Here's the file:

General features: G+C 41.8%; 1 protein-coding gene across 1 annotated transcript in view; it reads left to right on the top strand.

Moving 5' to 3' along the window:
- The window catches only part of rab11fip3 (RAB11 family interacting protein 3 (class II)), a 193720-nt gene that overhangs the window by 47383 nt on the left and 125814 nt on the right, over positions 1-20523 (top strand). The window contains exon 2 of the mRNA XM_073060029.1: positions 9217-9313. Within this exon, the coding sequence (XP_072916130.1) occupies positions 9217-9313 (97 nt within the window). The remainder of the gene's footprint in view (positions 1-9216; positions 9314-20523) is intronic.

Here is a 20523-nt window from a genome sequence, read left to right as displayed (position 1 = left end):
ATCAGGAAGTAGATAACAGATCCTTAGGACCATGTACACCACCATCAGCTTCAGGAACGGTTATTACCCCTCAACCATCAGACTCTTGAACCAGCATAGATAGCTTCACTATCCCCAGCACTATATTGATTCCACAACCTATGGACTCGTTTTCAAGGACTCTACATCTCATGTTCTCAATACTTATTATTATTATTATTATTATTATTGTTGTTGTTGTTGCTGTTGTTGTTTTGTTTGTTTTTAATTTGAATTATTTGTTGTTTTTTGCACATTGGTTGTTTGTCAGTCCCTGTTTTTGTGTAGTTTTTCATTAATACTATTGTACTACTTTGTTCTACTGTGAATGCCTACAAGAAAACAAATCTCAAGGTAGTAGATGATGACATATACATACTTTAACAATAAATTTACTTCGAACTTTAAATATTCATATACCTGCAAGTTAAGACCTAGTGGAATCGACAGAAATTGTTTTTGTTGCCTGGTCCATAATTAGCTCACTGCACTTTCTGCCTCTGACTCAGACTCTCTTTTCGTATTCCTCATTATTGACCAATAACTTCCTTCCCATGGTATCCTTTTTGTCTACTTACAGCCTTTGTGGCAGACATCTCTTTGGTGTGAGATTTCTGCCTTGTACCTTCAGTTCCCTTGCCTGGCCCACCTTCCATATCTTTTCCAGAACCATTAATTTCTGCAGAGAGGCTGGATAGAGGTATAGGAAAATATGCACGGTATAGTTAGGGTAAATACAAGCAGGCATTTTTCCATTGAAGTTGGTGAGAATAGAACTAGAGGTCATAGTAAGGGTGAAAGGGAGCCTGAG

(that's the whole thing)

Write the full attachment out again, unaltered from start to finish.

General features: G+C 41.8%; 1 protein-coding gene across 1 annotated transcript in view; it reads left to right on the top strand.

Moving 5' to 3' along the window:
- The window catches only part of rab11fip3 (RAB11 family interacting protein 3 (class II)), a 193720-nt gene that overhangs the window by 47383 nt on the left and 125814 nt on the right, over positions 1-20523 (top strand). The window contains exon 2 of the mRNA XM_073060029.1: positions 9217-9313. Within this exon, the coding sequence (XP_072916130.1) occupies positions 9217-9313 (97 nt within the window). The remainder of the gene's footprint in view (positions 1-9216; positions 9314-20523) is intronic.

Here is a 20523-nt window from a genome sequence, read left to right as displayed (position 1 = left end):
ATCAGGAAGTAGATAACAGATCCTTAGGACCATGTACACCACCATCAGCTTCAGGAACGGTTATTACCCCTCAACCATCAGACTCTTGAACCAGCATAGATAGCTTCACTATCCCCAGCACTATATTGATTCCACAACCTATGGACTCGTTTTCAAGGACTCTACATCTCATGTTCTCAATACTTATTATTATTATTATTATTATTATTGTTGTTGTTGTTGCTGTTGTTGTTTTGTTTGTTTTTAATTTGAATTATTTGTTGTTTTTTGCACATTGGTTGTTTGTCAGTCCCTGTTTTTGTGTAGTTTTTCATTAATACTATTGTACTACTTTGTTCTACTGTGAATGCCTACAAGAAAACAAATCTCAAGGTAGTAGATGATGACATATACATACTTTAACAATAAATTTACTTCGAACTTTAAATATTCATATACCTGCAAGTTAAGACCTAGTGGAATCGACAGAAATTGTTTTTGTTGCCTGGTCCATAATTAGCTCACTGCACTTTCTGCCTCTGACTCAGACTCTCTTTTCGTATTCCTCATTATTGACCAATAACTTCCTTCCCATGGTATCCTTTTTGTCTACTTACAGCCTTTGTGGCAGACATCTCTTTGGTGTGAGATTTCTGCCTTGTACCTTCAGTTCCCTTGCCTGGCCCACCTTCCATATCTTTTCCAGAACCATTAATTTCTGCAGAGAGGCTGGATAGAGGTATAGGAAAATATGCACGGTATAGTTAGGGTAAATACAAGCAGGCATTTTTCCATTGAAGTTGGTGAGAATAGAACTAGAGGTCATAGTAAGGGTGAAAGGGAGCCTGAG